Book Review – Canadian Financial DIY (do-it-yourself) Blog
What are the financial consequences of death on those left behind? And what kind of actions should one take beforehand to make it easier on them? This book by two financial advisors who focus their practice on the widowed addresses such questions.
The authors take a very informal approach. They present a series of vignettes, mini stories about situations, apparently taken from the experience of their practice, that give the book a very realistic feel. Each chapter is a story about what starts out as a happy couple … but death awaits. I found myself thinking “who’s gonna die this time?” as someone’s slight cough inevitably turns fatal or a horrible accident stalks a hunting trip. It’s easy and quick reading. Each vignette focuses on a few financial issues related to death – the last will and testament, life insurance, naming beneficiaries of accounts and policies, bank accounts in joint names, sharing knowledge between spouses of financial matters.
Managing Alone serves as an introduction, an awareness-raising exercise, rather than a detailed how-to manual. The book makes the important point over and over that it is a lot easier on those still alive, especially considering the extreme emotional turmoil at the time of death of a loved one, to do things in advance.
The repeated exhortation is to get professional advice, starting of course, since the authors are planners themselves, with a financial planner, who will bring in a lawyer or accountant as needed. This again highlights the importance of the current proposals to make financial advisors duty bound to put the interests of their clients first – people whose life is in major turmoil are probably more vulnerable and need to be able to rely on impartial advice that is totally and solely directed to their benefit.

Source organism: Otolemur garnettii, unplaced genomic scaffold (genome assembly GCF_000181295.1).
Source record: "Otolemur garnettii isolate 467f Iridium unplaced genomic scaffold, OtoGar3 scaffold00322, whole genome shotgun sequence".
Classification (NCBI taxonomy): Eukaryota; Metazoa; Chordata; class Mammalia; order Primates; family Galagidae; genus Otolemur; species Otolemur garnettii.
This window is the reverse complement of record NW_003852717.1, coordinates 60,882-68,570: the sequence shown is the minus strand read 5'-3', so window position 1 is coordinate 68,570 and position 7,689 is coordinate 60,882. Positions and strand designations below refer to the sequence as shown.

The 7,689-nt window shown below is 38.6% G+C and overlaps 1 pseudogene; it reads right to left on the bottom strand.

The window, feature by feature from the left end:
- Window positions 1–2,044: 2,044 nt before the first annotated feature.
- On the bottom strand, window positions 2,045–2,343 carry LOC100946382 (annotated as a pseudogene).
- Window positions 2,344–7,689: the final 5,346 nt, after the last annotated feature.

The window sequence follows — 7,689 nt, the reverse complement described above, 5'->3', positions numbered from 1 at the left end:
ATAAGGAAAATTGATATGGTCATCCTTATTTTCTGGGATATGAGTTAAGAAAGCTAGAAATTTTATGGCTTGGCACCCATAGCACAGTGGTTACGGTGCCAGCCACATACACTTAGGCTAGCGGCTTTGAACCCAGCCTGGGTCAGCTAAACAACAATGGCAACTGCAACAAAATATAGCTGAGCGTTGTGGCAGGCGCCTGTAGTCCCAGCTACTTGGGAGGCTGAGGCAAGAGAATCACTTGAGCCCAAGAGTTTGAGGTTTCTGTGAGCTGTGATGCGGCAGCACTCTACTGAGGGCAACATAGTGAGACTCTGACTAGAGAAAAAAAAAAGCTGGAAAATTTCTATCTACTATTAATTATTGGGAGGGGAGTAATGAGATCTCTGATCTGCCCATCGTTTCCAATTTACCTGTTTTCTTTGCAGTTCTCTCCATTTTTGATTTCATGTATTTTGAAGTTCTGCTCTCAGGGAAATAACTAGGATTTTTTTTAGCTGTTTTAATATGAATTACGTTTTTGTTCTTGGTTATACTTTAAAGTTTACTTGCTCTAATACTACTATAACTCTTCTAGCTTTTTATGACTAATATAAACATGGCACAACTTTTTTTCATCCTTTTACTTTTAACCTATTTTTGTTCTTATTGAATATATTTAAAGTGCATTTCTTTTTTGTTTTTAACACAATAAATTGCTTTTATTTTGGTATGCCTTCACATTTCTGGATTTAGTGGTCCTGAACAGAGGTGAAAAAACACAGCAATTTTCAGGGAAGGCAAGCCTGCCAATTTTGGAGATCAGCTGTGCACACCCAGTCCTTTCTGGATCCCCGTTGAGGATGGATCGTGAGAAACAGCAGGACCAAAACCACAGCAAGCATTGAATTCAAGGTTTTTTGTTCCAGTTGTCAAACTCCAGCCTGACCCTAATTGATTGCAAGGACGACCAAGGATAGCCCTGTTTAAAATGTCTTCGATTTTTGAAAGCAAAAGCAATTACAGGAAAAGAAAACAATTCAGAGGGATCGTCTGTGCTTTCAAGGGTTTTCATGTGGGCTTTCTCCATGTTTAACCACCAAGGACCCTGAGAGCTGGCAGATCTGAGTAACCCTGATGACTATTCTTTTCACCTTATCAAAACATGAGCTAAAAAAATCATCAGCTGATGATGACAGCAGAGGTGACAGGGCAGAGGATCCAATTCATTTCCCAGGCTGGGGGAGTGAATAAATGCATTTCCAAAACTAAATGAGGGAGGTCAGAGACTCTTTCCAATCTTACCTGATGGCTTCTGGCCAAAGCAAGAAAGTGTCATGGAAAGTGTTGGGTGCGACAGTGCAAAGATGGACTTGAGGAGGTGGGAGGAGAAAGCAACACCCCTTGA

Though I am a committed DIY-er, it is likely most practical or wiser to involve a professional for certain actions e.g. when my personal situation was quite simple and straightforward I did not bother with a lawyer and wrote up my own holograph will but later on after my first wife had died, when I remarried and there were now two families involved, I used a lawyer to make sure the will accomplishes what I want. It is also true that not all professionals are equally competent and diligent, so one still needs to check their track record.
Some characteristics of the book are awkward or frustrating. Each vignette throws in a list of financial data about the couple, most of which does not enter the discussion and is irrelevant to the chapter’s topic. Why bother? Second, on some topics, the authors provide some detail but on several others as a reader I expected more, since the topics feature repeatedly in the book, but did not get it – e.g. who inherits what when a person dies without a valid will, or how to figure out how much life insurance one needs. The uneven amount of detail detracts from the book. There is much discussion of probate tax but little on minimizing investment taxes, the effects of deemed disposition on capital gains and such. Even references to more specialized books could have helped there.
Bottom line: a brief easily-readable intro to many of the financial issues surrounding death. 3.5 out of 5 stars.